9 October 2015
At the registration centre of “Vinojug” in Gevgelija, Macedonia, refugees have been registered more swiftly, thanks to additional data entry clerks in support of the police. From 25 September to 1 October, at least 100 vulnerable groups have been identified, including families and children who received priority registration. Nevertheless, many refugees transit across Macedonia without a certificate proving their intention to seek asylum, placing them in a vulnerable situation that results in no access to basic services, including shelters and medical assistance.
As of 21 September, refugees crossing into Serbia from Macedonia, through the centre in Miratovac, lack access to sanitation and adequate shelter to protect them from the cold and winter weather. Between 28 September and 2 October, after being transported by IOM and UNHCR to the Presevo asylum centre, not all refugees could be registered, also due to insufficient capacities. Consequently, many have slept in the open, despite cold and rainy weather, as there were not enough places at the centre. Others have continued their journey on the way to Croatia without declaring their intention to seek asylum. In the reporting week, in Belgrade, refugees have been camping out in parks, in the rain, waiting for buses to take them to Croatia.
From Serbia, refugees have been transported by bus to border crossing points with Croatia, mainly in Bapska and Tovarnik. Here, refugees had to wait for hours before boarding overcrowded buses to drive them to the temporary reception centre in Opatovac. Meanwhile, according to reports on 30 September, NGOs and volunteers had limited access to border crossing points between Serbia and Croatia, so that many refugees could not receive supplies and basic assistance. From Opatovac, and also from Strosinci, many refugees left Croatia by train, without any information on where they were heading to. Reports from 28 September to 2 October raised further concerns about refugee families separated across the Western Balkan route, resulting in increasing number of unaccompanied children who continue the journey without their parents.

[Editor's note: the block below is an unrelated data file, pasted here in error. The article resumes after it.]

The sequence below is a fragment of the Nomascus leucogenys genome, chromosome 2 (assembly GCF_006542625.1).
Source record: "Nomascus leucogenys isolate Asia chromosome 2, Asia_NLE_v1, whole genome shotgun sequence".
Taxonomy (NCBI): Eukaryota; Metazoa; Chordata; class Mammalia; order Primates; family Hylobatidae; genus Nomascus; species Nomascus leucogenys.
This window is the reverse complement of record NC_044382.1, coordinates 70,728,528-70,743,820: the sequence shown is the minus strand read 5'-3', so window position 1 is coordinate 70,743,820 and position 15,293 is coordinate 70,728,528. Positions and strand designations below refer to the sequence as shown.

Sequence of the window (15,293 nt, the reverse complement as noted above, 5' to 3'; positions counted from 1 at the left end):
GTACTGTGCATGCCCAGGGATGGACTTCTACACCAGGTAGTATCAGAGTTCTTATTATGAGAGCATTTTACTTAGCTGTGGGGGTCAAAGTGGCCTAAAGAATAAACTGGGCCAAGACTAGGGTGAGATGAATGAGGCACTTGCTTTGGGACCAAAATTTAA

On the Serbian-Hungarian border, from 15 to 29 September, 176 refugees have been sentenced to expulsion to Serbia by the court of Szeged, for having crossed the border. Most of them were from Syria, Afghanistan and Iraq.
According to information received by ECRE, from 19 June to 1 October, 111,361 refugees expressed the intention to seek asylum in Macedonia, including 3,934 unaccompanied children. Of them, only 50 refugees have submitted an asylum application, including 37 Syrians. As of 21 September 2015, 137,520 refugees have expressed their intention to seek asylum in Serbia this year. As of 21 September, UNHCR reported an average number of refugee arrivals of 4,200 people per day. From 16 September to 2 October, according to the Ministry of Interior, 98,901 refugees have entered Croatia.
The EU intends to increase immediate humanitarian assistance to refugees crossing the Western Balkan route. At a conference on 8 October EU ministers and their counterparts from the Western Balkans and Syria’s neighbours Turkey, Jordan and Lebanon, agreed to offer more information and legal aid, especially to the most vulnerable refugees. The EU will also support prompt registration of refugees, while returning those not entitled to international protection. Meanwhile, refugees will have to pass stricter border checks and reinforced surveillance by the police.
See more detailed information in our Western Balkans News Brief from 28 September 2015
For further information:
- Council of the EU, Declaration of the High-level Conference on the Eastern Mediterranean – Western Balkans Route, 8 October 2015